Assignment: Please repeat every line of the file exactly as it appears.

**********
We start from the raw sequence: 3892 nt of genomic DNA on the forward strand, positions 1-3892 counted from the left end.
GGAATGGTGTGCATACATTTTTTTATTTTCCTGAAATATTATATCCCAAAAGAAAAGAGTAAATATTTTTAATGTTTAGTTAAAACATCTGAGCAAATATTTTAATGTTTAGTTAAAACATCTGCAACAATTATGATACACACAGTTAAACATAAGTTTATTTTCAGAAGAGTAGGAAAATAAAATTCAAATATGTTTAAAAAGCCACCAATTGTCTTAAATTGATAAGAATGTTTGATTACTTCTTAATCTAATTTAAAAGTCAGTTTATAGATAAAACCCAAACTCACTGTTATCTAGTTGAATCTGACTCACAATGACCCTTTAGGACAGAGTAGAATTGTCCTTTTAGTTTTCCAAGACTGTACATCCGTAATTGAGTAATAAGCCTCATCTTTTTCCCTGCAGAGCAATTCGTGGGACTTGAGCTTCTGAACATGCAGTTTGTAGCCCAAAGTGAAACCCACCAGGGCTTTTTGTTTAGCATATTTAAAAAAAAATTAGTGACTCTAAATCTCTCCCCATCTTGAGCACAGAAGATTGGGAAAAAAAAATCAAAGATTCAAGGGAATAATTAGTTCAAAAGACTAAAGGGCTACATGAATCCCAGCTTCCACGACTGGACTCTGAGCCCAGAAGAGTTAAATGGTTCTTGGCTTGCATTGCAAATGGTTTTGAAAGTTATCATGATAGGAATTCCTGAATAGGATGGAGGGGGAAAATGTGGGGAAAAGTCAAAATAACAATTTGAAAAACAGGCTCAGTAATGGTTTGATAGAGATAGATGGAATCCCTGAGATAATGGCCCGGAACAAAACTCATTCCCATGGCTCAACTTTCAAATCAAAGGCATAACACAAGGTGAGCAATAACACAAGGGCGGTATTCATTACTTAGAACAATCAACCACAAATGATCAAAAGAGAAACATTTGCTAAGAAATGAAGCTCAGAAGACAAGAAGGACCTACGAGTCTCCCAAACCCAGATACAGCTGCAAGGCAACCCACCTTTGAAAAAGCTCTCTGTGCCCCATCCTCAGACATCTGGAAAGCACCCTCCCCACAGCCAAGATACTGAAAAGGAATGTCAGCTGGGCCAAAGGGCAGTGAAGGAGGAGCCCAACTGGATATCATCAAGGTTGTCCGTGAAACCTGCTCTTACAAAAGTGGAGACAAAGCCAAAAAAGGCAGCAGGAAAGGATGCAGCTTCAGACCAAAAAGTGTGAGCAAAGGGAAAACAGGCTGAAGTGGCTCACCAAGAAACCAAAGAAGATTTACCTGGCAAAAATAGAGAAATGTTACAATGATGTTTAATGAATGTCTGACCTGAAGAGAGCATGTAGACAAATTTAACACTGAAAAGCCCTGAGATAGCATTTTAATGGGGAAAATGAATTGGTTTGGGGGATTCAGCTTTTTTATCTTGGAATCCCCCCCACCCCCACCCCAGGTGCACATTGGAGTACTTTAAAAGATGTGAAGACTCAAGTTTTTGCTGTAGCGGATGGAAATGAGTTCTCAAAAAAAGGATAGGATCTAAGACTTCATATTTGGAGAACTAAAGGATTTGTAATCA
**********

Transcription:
We start from the raw sequence: 3892 nt of genomic DNA on the forward strand, positions 1-3892 counted from the left end.
GGAATGGTGTGCATACATTTTTTTATTTTCCTGAAATATTATATCCCAAAAGAAAAGAGTAAATATTTTTAATGTTTAGTTAAAACATCTGAGCAAATATTTTAATGTTTAGTTAAAACATCTGCAACAATTATGATACACACAGTTAAACATAAGTTTATTTTCAGAAGAGTAGGAAAATAAAATTCAAATATGTTTAAAAAGCCACCAATTGTCTTAAATTGATAAGAATGTTTGATTACTTCTTAATCTAATTTAAAAGTCAGTTTATAGATAAAACCCAAACTCACTGTTATCTAGTTGAATCTGACTCACAATGACCCTTTAGGACAGAGTAGAATTGTCCTTTTAGTTTTCCAAGACTGTACATCCGTAATTGAGTAATAAGCCTCATCTTTTTCCCTGCAGAGCAATTCGTGGGACTTGAGCTTCTGAACATGCAGTTTGTAGCCCAAAGTGAAACCCACCAGGGCTTTTTGTTTAGCATATTTAAAAAAAAATTAGTGACTCTAAATCTCTCCCCATCTTGAGCACAGAAGATTGGGAAAAAAAAATCAAAGATTCAAGGGAATAATTAGTTCAAAAGACTAAAGGGCTACATGAATCCCAGCTTCCACGACTGGACTCTGAGCCCAGAAGAGTTAAATGGTTCTTGGCTTGCATTGCAAATGGTTTTGAAAGTTATCATGATAGGAATTCCTGAATAGGATGGAGGGGGAAAATGTGGGGAAAAGTCAAAATAACAATTTGAAAAACAGGCTCAGTAATGGTTTGATAGAGATAGATGGAATCCCTGAGATAATGGCCCGGAACAAAACTCATTCCCATGGCTCAACTTTCAAATCAAAGGCATAACACAAGGTGAGCAATAACACAAGGGCGGTATTCATTACTTAGAACAATCAACCACAAATGATCAAAAGAGAAACATTTGCTAAGAAATGAAGCTCAGAAGACAAGAAGGACCTACGAGTCTCCCAAACCCAGATACAGCTGCAAGGCAACCCACCTTTGAAAAAGCTCTCTGTGCCCCATCCTCAGACATCTGGAAAGCACCCTCCCCACAGCCAAGATACTGAAAAGGAATGTCAGCTGGGCCAAAGGGCAGTGAAGGAGGAGCCCAACTGGATATCATCAAGGTTGTCCGTGAAACCTGCTCTTACAAAAGTGGAGACAAAGCCAAAAAAGGCAGCAGGAAAGGATGCAGCTTCAGACCAAAAAGTGTGAGCAAAGGGAAAACAGGCTGAAGTGGCTCACCAAGAAACCAAAGAAGATTTACCTGGCAAAAATAGAGAAATGTTACAATGATGTTTAATGAATGTCTGACCTGAAGAGAGCATGTAGACAAATTTAACACTGAAAAGCCCTGAGATAGCATTTTAATGGGGAAAATGAATTGGTTTGGGGGATTCAGCTTTTTTATCTTGGAATCCCCCCCACCCCCACCCCAGGTGCACATTGGAGTACTTTAAAAGATGTGAAGACTCAAGTTTTTGCTGTAGCGGATGGAAATGAGTTCTCAAAAAAAGGATAGGATCTAAGACTTCATATTTGGAGAACTAAAGGATTTGTAATCA